‘Orphaned’ renewable credits get reprieve in House bill

Source: By Geof Koss, E&E News reporter • Posted: Friday, August 16, 2019

An assortment of expired renewable energy sources would see long-term extensions under new bipartisan House legislation introduced this week.

The “Renewable Electricity Tax Credit Equalization Act,” introduced Tuesday by Reps. Elise Stefanik (R-N.Y.) and Scott Peters (D-Calif.), would extend the investment tax credit (ITC) and production tax credit (PTC) for qualified projects — including biomass, hydropower and marine energy, biogas, and waste-to-energy facilities — that begin construction before 2025.

While the ITC and PTC are both undergoing a multiyear phase-down for solar and wind, those incentives expired for the sources addressed in the new bill in 2017.

Efforts to revive the breaks have lagged, as House and Senate tax writers look for an opening to address the bipartisan desire in both chambers to legislate on energy incentives.

The orphaned credits — so named because they were initially left out of the 2015 tax deal that extended and phased out the ITC and PTC for wind and solar — would be partially extended under an extenders package that passed the Ways and Means Committee in June (E&E News PM, June 18).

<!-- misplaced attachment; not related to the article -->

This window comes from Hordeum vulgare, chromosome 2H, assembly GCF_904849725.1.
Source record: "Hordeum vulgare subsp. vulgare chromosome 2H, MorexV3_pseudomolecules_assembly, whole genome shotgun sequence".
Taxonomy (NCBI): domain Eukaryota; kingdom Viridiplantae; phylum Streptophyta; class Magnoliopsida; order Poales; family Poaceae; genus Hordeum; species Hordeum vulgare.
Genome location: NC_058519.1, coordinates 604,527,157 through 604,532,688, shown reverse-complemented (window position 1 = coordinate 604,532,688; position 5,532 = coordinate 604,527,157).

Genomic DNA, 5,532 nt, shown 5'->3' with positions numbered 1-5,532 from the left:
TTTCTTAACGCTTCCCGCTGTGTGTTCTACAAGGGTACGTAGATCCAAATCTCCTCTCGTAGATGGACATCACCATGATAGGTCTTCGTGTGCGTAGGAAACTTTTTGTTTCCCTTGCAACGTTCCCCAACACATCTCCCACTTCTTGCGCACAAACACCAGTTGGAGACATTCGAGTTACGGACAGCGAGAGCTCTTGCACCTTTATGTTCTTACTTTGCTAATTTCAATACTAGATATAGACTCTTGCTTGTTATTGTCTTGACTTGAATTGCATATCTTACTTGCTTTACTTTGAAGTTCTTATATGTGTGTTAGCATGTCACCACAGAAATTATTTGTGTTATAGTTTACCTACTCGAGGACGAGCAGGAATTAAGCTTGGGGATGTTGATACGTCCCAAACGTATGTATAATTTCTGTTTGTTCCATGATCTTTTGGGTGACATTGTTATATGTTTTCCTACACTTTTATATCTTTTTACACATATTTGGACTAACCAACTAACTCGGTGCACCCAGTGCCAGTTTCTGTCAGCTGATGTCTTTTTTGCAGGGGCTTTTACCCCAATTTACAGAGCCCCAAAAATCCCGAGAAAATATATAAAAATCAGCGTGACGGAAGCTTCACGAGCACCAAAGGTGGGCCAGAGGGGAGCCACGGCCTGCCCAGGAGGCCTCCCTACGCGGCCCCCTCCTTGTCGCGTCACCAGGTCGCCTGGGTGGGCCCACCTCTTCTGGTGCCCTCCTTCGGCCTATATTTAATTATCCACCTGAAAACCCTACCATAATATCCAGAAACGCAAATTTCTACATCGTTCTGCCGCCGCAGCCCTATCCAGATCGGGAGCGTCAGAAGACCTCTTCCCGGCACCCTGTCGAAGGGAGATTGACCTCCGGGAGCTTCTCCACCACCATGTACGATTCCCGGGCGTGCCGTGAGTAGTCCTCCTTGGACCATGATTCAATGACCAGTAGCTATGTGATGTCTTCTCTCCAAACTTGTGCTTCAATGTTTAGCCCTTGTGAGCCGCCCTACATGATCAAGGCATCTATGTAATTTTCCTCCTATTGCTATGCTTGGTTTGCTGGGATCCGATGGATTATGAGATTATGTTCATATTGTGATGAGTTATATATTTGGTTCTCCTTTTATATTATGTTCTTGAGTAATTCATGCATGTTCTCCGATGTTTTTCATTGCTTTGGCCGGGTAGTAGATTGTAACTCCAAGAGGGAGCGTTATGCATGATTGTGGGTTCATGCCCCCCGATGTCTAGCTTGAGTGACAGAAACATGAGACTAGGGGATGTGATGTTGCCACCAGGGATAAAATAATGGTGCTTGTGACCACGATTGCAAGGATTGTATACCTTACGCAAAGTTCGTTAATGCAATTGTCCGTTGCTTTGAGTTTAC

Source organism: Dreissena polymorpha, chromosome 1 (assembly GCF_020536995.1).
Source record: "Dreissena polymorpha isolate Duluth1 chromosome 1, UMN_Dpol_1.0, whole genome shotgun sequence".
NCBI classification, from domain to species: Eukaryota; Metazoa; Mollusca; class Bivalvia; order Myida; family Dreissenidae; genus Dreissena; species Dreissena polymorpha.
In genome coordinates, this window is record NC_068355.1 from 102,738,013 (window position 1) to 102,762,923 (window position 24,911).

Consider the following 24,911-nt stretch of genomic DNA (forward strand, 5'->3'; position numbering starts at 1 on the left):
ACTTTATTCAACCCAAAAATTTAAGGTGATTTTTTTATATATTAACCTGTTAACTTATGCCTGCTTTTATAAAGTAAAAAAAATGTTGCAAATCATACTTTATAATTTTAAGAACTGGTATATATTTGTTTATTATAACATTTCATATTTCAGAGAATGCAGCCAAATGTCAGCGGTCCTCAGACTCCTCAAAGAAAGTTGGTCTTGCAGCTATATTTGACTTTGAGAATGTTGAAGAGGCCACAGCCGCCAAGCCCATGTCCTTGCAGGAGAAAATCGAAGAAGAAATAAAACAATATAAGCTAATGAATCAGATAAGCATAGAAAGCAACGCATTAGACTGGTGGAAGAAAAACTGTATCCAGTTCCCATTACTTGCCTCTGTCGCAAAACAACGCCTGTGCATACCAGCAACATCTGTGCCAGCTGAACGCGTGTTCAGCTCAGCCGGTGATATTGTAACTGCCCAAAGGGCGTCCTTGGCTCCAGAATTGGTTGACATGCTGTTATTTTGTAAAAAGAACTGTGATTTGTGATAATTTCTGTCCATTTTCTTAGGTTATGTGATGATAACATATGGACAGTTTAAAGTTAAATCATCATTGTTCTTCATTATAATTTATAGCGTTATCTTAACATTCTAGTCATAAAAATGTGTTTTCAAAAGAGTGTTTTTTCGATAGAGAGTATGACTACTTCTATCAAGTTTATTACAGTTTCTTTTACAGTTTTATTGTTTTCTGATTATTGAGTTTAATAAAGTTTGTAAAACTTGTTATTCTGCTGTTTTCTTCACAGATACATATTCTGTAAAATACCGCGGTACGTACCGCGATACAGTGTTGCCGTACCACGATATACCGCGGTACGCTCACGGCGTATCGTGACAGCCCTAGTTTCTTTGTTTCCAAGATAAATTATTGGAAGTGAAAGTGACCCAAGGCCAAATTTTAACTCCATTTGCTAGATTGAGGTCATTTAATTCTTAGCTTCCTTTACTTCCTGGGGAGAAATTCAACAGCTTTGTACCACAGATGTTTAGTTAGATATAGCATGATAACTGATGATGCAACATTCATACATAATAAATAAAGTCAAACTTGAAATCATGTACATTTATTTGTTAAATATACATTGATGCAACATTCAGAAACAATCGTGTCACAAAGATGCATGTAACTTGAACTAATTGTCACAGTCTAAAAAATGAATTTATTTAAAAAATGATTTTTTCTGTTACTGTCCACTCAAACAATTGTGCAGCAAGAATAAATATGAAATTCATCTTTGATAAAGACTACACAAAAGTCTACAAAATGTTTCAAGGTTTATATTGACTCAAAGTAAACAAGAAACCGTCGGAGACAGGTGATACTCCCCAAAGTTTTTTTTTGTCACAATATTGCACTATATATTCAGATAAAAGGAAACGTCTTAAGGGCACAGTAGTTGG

They would receive similar treatment under a bipartisan extenders package offered earlier this year by Senate Finance Chairman Chuck Grassley (R-Iowa) and ranking member Ron Wyden (D-Ore.).

However, affected trade groups have pressed for longer extensions and modifications to their “unfair” treatment under the ITC and PTC.

Stefanik and Peters’ bill contains one change sought by industry sectors: It eliminates the reduction of the PTC for the covered technologies.

The bill drew applause from industry trade groups that called for it to be addressed in an expected fall debate over extenders.

“The disparity in the tax code puts hydropower at an economic disadvantage and stymies new infrastructure investment,” said National Hydropower Association CEO Malcolm Woolf in a statement.

The bill was also praised by the Biomass Power Association. “For yet another year, critical incentives that drive investment in biomass power and other renewable baseload technologies have been allowed to lapse,” said the group’s president and CEO, Bob Cleaves.

The path forward on extenders is unclear. House Ways and Means Chairman Richard Neal (D-Mass.) promised committee members in June that he would move a broad “green energy package” before the end of the year (E&E Daily, June 21).

Grassley told reporters before the August recess that he is awaiting recommendations from a series of Finance Committee task forces examining extenders that will inform the next legislative steps, which he signaled would include trying to add whatever tax package emerges for the year-end spending bill.